Now that academics often post very early works on SSRN, the fears of my section leader seem even more strange to me. Am I missing something? Or are some law school environments more dangerous for junior scholars? Should this note of caution continue to be propagated or is it a relic of a different era?


Niche Blogging

I want to thank Dan and the rest of the Concurring Opinions bloggers for having me. I figured I would start by posting about something close to home for me.

Doug Berman, at Sentencing Law & Policy, recently called for more people in the criminal justice world to take up blogging. Specifically, he explained that issue-focused, niche blogs serve the valuable function of expanding the debate about important topics. I have been a blogger for over two years in a very tiny niche: sex crimes. There are definitely positives and negatives to being a single-topic blogger.

For me, the negatives have not been too pronounced, but they do come up from time to time. A niche blog audience tends to be narrower and there are less regular readers. Instead, narrow-focus blogs are consulted more often when a hot topic intersects with the blog’s subject matter. Rick Hasen’s Election Law Blog is a good example of that trend as his traffic patterns substantially change during election season. That means that the niche blogger has to a lot more work during the off-peak times to draw attention to the blog. I am not one who revels in promoting my blog so that has been the toughest thing for me. The other significant negative is there are times when I see a post around the web unrelated to sex crimes to which I really want to respond, but I cannot justify it on my blog.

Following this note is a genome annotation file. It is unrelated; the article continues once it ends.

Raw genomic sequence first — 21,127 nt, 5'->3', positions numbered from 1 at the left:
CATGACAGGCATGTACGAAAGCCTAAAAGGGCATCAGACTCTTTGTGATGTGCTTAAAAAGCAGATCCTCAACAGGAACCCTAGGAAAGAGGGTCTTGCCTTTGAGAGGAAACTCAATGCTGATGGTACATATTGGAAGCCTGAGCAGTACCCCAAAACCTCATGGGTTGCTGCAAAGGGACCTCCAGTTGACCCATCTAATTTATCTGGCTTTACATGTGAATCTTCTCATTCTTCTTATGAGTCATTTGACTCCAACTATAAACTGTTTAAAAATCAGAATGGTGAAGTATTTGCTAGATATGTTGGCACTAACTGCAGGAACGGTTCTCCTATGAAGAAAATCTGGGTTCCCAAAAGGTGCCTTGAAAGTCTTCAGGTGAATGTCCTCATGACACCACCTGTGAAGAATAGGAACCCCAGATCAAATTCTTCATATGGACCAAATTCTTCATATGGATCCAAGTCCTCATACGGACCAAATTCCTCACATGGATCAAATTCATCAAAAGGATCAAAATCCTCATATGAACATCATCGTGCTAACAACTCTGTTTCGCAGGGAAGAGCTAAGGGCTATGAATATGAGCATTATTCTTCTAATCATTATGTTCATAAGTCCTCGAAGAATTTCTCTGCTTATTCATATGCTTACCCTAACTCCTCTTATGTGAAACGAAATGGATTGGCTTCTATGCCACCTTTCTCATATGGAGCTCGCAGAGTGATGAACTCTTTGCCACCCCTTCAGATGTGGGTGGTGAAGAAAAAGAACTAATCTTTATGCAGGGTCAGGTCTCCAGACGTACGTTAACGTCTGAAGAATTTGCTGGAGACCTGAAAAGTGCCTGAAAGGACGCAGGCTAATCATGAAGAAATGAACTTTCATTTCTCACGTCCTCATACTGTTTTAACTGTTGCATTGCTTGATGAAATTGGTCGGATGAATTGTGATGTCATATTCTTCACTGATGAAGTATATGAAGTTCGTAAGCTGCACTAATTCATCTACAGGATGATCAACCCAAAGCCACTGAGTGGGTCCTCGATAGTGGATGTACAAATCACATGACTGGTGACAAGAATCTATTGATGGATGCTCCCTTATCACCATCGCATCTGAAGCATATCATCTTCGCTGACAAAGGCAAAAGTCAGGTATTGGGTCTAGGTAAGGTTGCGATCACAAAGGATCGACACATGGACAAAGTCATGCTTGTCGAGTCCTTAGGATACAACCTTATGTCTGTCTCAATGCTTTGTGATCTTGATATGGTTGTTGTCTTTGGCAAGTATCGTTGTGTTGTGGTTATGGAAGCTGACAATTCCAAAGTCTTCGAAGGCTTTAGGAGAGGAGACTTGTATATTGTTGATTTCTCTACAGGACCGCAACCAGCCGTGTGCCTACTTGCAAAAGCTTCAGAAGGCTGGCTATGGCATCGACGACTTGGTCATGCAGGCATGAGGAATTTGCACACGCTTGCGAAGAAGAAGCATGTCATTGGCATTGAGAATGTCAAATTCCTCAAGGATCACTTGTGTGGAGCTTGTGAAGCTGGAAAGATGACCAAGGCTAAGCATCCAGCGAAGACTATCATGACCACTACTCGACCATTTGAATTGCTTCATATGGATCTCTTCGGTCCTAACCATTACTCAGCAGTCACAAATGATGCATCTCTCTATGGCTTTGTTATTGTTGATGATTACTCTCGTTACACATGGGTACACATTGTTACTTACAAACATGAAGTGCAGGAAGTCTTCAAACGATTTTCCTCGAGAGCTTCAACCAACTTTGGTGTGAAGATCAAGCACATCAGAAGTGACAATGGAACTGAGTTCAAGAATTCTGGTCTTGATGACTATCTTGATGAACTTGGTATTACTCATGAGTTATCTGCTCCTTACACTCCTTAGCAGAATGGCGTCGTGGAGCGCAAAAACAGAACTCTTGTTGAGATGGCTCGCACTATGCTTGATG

The positives have, so far, outweighed the negatives for me. Most importantly, the people who read my blog, regularly or irregularly, tend have much higher interest levels about the topics on which I blog. I would guess, for that reason, I get a much higher volume of email from blog readers than I would on a general topic blog. That has allowed me to get to know a lot of people with different perspectives about sex crime laws. Since that has been the primary focus of my scholarship, the reader feedback has served me well in enhancing my scholarly work. I also think there is tremendous value in the disciplinary nature of niche blogging. My blog forces me to read and think about the issues which interest me on a daily basis. While I think there are times when every blogger wonders if blogging is trading off with more productive activity, I think the net effect for me has been to increase my overall work rate.

So, I would extend Berman’s call for more single-issue bloggers beyond the criminal justice area. While I enjoy a lot of group and general interest blogs, there is an important place in the legal blogosphere for niche blogs.

Cross-posted at Sex Crimes.